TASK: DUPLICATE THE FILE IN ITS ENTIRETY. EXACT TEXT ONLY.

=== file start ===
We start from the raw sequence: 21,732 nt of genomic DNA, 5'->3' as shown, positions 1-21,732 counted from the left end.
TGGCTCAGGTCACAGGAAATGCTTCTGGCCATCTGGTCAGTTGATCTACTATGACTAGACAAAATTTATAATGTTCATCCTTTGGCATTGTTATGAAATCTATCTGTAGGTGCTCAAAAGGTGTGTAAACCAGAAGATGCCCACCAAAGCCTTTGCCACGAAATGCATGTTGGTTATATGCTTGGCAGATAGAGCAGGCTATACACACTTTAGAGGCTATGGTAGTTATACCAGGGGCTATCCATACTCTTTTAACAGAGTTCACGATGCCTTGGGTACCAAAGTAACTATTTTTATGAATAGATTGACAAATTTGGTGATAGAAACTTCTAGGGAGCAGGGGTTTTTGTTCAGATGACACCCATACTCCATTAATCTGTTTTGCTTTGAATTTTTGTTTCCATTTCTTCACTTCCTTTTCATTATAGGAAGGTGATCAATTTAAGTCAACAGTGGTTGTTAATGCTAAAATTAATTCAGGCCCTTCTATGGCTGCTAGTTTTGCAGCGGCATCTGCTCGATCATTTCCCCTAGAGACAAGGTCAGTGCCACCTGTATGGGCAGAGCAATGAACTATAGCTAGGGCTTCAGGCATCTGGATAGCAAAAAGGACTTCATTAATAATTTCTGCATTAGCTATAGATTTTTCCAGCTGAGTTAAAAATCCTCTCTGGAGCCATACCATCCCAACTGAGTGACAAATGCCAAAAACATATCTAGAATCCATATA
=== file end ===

We start from the raw sequence: 21,732 nt of genomic DNA, 5'->3' as shown, positions 1-21,732 counted from the left end.
TGGCTCAGGTCACAGGAAATGCTTCTGGCCATCTGGTCAGTTGATCTACTATGACTAGACAAAATTTATAATGTTCATCCTTTGGCATTGTTATGAAATCTATCTGTAGGTGCTCAAAAGGTGTGTAAACCAGAAGATGCCCACCAAAGCCTTTGCCACGAAATGCATGTTGGTTATATGCTTGGCAGATAGAGCAGGCTATACACACTTTAGAGGCTATGGTAGTTATACCAGGGGCTATCCATACTCTTTTAACAGAGTTCACGATGCCTTGGGTACCAAAGTAACTATTTTTATGAATAGATTGACAAATTTGGTGATAGAAACTTCTAGGGAGCAGGGGTTTTTGTTCAGATGACACCCATACTCCATTAATCTGTTTTGCTTTGAATTTTTGTTTCCATTTCTTCACTTCCTTTTCATTATAGGAAGGTGATCAATTTAAGTCAACAGTGGTTGTTAATGCTAAAATTAATTCAGGCCCTTCTATGGCTGCTAGTTTTGCAGCGGCATCTGCTCGATCATTTCCCCTAGAGACAAGGTCAGTGCCACCTGTATGGGCAGAGCAATGAACTATAGCTAGGGCTTCAGGCATCTGGATAGCAAAAAGGACTTCATTAATAATTTCTGCATTAGCTATAGATTTTTCCAGCTGAGTTAAAAATCCTCTCTGGAGCCATACCATCCCAACTGAGTGACAAATGCCAAAAACATATCTAGAATCCATATA